Following the announcement on the recreation of Brora and Port Ellen by Diageo yesterday, Ian Macleod, owners of Glengoyne and Tamdhu, announced today that they will be bringing Falkirk’s Rosebank distillery back to life.
Here is the official Press release:
Ian Macleod Distillers has today revealed plans to resurrect one of Scotland’s most cherished distilleries. “Rosebank is one of the most respected and sought after single malts in the world,” declared MD Leonard Russell. “As such, this is an extraordinarily exciting project for us. To bring back to life an iconic distillery and quintessential Lowland single malt is truly a once in a lifetime opportunity.”
In its home town of Falkirk, on the banks of the Forth & Clyde Canal, Rosebank has been dubbed ‘the King of the Lowlands’ and the late whisky writer, Michael Jackson had no doubt that it was one of the ‘greats’. He described its demise as “a grievous loss”, while fellow critic, Gavin D Smith, wrote of the region’s whiskies having: “subtle charm, and none is more charming than the elegant, floral, aromatic Rosebank produced by a triple distillation process in the traditional Lowland manner.”
All this will be preserved, as Leonard Russell explained: “The distillery has a very special place in Scotland’s whisky heritage and we are committed to ensuring this is the case. We will produce Rosebank Lowland single malt in exactly the same way as it is known, using the famous triple distillation and worm tub condensers. This way we ensure the revival of its classic style and taste.”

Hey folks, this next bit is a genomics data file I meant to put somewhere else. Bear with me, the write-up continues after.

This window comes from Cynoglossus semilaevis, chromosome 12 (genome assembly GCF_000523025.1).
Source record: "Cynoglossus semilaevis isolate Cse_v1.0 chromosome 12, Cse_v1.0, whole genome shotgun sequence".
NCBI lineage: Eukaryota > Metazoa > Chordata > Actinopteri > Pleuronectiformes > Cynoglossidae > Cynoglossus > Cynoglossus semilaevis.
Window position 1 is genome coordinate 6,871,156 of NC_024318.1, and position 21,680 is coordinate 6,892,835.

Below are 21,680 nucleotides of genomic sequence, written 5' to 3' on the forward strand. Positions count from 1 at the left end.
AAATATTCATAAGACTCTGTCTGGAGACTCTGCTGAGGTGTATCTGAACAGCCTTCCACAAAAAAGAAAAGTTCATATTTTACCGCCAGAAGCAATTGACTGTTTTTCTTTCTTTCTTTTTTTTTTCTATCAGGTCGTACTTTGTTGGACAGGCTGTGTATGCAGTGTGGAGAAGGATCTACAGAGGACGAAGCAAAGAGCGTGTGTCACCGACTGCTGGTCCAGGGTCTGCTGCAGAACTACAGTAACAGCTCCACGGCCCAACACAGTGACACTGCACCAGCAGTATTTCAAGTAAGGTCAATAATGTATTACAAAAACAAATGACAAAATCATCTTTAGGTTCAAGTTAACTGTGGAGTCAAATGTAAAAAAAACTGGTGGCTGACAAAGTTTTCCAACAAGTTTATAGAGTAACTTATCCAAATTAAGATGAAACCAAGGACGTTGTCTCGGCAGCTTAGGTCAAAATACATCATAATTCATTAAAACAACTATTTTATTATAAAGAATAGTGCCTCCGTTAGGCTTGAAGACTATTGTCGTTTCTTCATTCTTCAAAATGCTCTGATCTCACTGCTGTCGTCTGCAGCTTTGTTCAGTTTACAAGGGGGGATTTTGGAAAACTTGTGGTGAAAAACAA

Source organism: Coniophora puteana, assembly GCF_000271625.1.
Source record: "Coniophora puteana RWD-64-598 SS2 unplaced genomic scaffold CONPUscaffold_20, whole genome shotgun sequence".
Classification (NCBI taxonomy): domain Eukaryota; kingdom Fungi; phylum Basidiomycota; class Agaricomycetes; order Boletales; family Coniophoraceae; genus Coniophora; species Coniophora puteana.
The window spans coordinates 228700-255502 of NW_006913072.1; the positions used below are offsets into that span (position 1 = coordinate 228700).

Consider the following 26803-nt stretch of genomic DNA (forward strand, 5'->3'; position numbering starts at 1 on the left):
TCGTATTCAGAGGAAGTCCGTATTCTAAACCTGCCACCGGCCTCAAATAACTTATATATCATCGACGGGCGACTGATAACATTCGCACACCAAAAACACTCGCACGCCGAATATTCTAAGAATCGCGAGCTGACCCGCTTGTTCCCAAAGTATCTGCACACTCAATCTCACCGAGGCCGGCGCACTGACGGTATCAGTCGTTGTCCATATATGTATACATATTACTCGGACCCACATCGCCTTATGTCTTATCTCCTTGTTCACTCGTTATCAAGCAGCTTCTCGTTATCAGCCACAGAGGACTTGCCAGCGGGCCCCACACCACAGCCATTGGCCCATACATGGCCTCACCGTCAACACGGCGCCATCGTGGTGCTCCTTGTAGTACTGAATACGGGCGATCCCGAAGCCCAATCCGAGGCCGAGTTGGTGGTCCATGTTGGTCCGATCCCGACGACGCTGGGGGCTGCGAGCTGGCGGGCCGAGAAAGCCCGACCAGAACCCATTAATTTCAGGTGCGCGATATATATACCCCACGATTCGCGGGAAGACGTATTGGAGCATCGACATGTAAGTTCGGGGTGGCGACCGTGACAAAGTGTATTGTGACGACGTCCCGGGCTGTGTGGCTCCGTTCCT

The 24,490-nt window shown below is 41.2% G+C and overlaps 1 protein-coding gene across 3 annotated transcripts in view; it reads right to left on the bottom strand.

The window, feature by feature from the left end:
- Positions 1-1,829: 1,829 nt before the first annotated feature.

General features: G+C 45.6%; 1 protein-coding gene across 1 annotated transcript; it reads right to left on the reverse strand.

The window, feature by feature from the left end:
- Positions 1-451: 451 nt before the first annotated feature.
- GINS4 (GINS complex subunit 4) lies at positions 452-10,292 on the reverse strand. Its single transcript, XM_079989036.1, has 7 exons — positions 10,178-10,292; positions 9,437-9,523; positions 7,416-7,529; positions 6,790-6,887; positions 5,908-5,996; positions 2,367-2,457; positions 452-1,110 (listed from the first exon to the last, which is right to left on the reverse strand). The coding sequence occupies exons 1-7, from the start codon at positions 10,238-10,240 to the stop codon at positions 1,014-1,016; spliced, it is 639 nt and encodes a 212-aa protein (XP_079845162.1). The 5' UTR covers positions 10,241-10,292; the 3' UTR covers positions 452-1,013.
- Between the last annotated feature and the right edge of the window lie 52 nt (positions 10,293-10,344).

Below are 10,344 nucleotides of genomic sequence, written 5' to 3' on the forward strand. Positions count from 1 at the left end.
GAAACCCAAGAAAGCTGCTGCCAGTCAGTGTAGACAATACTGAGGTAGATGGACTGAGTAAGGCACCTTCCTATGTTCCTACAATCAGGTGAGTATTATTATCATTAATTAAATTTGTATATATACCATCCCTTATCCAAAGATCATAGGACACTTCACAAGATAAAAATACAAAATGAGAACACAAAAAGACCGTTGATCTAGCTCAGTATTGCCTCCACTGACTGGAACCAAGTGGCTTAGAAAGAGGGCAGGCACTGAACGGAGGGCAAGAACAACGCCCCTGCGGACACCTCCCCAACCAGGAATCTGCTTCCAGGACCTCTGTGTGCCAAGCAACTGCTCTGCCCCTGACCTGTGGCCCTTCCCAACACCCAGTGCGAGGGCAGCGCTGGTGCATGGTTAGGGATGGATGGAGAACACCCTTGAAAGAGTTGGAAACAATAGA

“Our investment goes way beyond production,” he continued. “We are looking to develop a Rosebank Visitor Centre to help tell the story of this remarkable whisky – as well as safeguard the atmospheric Canal side Bond and its important heritage.”
Ian Macleod Distillers has entered into a binding agreement with Scottish Canals to purchase the site and has separately acquired the Rosebank trademark. The company is proud to be investing in Falkirk by adding to the town’s flourishing economy and tourism scene.
But perhaps most exciting for whisky lovers as they wait for the reborn Rosebank to mature, is the acquisition of some precious existing casks. “Over the coming months we will carefully review Rosebank’s rare stocks with a view to releasing some truly scarce and extraordinary whiskies,” said Leonard Russell. “We have no doubt that demand for these releases will be exceptionally high so we already have plans in place to make sure collectors and Rosebank lovers can keep up to date.”
With this in mind, all the latest developments will be revealed on a new, dedicated website where those who sign up will be the first to hear about the release of the rare and collectable bottlings of Rosebank Lowland Single Malt.
Rosebank Distillery is located beside the Forth & Clyde Canal at Camelon, on the outskirts of the town of Falkirk, between Edinburgh and Glasgow. Its history on the present site begins in 1840, when James Rankine acquired the maltings of the Camelon Distillery, which were on the opposite side of the canal to the main distillery.
By 1886 Rosebank was operating on both sides of the canal with the Camelon building producing malt which was then transferred over a swing bridge to the distillery building. In the 20th century it was considered one of, if not the, premier Lowland malts. In 1993, owners, United Distillers, mothballed the building. Rosebank’s single malts are now some of the most sought-after in the connoisseur’s and collectors’ market.